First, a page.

More Than Just a Game: Sports in American Life since 1945

By Kathryn Jay | Go to book overview

Introduction

In modern American society, sports are far more than just a game. This is made abundantly clear by the sheer number of sports-related metaphors that dot the English language and are "brought into play" across a wide swath of public life. When politicians debate the question of affirmative action for minorities, both sides speak of a level playing field. Some teachers want to raise the bar in testing, but many of their students would rather punt on taking exams. Good corporate managers acknowledge the need to regularly touch base with their subordinates in order to ensure employees don't drop the ball when working with a client. In any arena, a poor quality product or a poor effort is bush league, while a top earner is an all-star and a rank beginner a rookie. We admire people who can't be counted out, those who get up off the mat and try again despite adversity, but we also encourage our friends to know when it's time to hang 'em up. In a different realm, adolescent males yearn to get beyond first base in their sexual explorations and dream of scoring with beautiful women.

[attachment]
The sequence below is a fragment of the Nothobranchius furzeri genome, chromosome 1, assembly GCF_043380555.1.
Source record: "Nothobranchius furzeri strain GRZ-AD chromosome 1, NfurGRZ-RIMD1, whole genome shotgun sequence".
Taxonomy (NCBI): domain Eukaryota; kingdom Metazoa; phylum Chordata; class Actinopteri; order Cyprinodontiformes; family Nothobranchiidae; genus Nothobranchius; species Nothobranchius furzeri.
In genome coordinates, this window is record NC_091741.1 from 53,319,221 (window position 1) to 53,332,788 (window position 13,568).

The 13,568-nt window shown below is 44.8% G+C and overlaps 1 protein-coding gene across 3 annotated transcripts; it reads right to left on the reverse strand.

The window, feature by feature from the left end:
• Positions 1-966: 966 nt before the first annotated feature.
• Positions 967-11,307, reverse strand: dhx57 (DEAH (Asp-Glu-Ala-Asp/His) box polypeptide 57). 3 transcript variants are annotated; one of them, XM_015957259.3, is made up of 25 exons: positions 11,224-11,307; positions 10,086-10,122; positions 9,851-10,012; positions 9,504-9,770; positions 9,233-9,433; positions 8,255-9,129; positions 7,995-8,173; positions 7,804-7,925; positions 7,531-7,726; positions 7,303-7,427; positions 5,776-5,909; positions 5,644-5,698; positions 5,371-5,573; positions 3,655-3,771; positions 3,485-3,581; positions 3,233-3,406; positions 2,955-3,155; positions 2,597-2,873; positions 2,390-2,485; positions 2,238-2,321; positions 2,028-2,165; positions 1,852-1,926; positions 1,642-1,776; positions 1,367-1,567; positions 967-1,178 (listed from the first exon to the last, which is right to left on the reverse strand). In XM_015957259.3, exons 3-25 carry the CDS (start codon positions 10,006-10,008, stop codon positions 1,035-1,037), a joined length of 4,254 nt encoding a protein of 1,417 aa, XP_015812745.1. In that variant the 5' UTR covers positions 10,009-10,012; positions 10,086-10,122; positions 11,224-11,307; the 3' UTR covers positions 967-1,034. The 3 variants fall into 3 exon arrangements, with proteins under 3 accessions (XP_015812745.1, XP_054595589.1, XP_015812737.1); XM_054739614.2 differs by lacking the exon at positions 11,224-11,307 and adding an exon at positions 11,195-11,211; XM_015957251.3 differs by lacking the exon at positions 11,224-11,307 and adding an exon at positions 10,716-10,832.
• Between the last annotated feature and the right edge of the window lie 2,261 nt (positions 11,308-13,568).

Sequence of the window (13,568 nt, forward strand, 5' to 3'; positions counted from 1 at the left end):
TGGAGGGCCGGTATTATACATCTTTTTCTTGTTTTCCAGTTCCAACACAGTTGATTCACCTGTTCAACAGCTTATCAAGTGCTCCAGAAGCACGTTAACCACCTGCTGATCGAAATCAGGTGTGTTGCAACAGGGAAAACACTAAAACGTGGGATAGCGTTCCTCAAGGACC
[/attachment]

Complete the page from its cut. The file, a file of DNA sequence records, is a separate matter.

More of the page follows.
Sports saturate our culture as well as our language. By the end of the last century, Americans had spent millions

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More Than Just a Game: Sports in American Life since 1945
Table of contents

Table of contents

  • Columbia Histories of Modern American Life ii
  • Title Page iii
  • Contents v
  • Acknowledgments vii
  • Introduction 1
  • 1.Sports, the American Way 9
  • 2.An Athletic Cold War 45
  • 3.A Brave New World 79
  • 4.Making Sense of the Sixties 113
  • 5.Walking the Picket Line and Fighting for Rights 146
  • 6.Competing an the Open Market 180
  • 7.High-Priced Heroes Ea Elabal 217
  • Notes 243
  • Bibliography 257
  • Index 269
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